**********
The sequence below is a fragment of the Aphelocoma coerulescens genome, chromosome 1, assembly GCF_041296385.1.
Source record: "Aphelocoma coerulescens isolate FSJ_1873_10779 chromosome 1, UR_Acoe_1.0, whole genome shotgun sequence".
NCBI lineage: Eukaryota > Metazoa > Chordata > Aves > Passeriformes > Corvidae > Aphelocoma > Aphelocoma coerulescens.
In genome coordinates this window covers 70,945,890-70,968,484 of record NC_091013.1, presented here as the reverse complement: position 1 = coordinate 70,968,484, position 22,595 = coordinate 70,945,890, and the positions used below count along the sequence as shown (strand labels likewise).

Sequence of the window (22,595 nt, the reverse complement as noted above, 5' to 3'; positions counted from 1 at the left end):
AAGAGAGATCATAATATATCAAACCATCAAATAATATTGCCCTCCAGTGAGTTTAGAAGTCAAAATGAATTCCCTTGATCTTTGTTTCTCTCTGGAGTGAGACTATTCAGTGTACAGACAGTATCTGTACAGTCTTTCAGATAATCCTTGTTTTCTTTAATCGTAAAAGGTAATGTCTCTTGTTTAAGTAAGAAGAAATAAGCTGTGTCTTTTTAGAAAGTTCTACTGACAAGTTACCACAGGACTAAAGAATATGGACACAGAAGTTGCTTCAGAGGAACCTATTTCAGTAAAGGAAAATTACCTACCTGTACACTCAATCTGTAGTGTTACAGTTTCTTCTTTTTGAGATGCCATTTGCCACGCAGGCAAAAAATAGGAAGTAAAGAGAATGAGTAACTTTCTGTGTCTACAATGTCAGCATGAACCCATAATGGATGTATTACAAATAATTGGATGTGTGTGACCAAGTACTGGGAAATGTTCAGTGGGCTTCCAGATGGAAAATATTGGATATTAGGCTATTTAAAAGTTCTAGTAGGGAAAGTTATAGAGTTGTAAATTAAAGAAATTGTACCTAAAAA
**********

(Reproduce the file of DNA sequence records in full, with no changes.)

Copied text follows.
The sequence below is a fragment of the Aphelocoma coerulescens genome, chromosome 1, assembly GCF_041296385.1.
Source record: "Aphelocoma coerulescens isolate FSJ_1873_10779 chromosome 1, UR_Acoe_1.0, whole genome shotgun sequence".
NCBI lineage: Eukaryota > Metazoa > Chordata > Aves > Passeriformes > Corvidae > Aphelocoma > Aphelocoma coerulescens.
In genome coordinates this window covers 70,945,890-70,968,484 of record NC_091013.1, presented here as the reverse complement: position 1 = coordinate 70,968,484, position 22,595 = coordinate 70,945,890, and the positions used below count along the sequence as shown (strand labels likewise).

Sequence of the window (22,595 nt, the reverse complement as noted above, 5' to 3'; positions counted from 1 at the left end):
AAGAGAGATCATAATATATCAAACCATCAAATAATATTGCCCTCCAGTGAGTTTAGAAGTCAAAATGAATTCCCTTGATCTTTGTTTCTCTCTGGAGTGAGACTATTCAGTGTACAGACAGTATCTGTACAGTCTTTCAGATAATCCTTGTTTTCTTTAATCGTAAAAGGTAATGTCTCTTGTTTAAGTAAGAAGAAATAAGCTGTGTCTTTTTAGAAAGTTCTACTGACAAGTTACCACAGGACTAAAGAATATGGACACAGAAGTTGCTTCAGAGGAACCTATTTCAGTAAAGGAAAATTACCTACCTGTACACTCAATCTGTAGTGTTACAGTTTCTTCTTTTTGAGATGCCATTTGCCACGCAGGCAAAAAATAGGAAGTAAAGAGAATGAGTAACTTTCTGTGTCTACAATGTCAGCATGAACCCATAATGGATGTATTACAAATAATTGGATGTGTGTGACCAAGTACTGGGAAATGTTCAGTGGGCTTCCAGATGGAAAATATTGGATATTAGGCTATTTAAAAGTTCTAGTAGGGAAAGTTATAGAGTTGTAAATTAAAGAAATTGTACCTAAAAA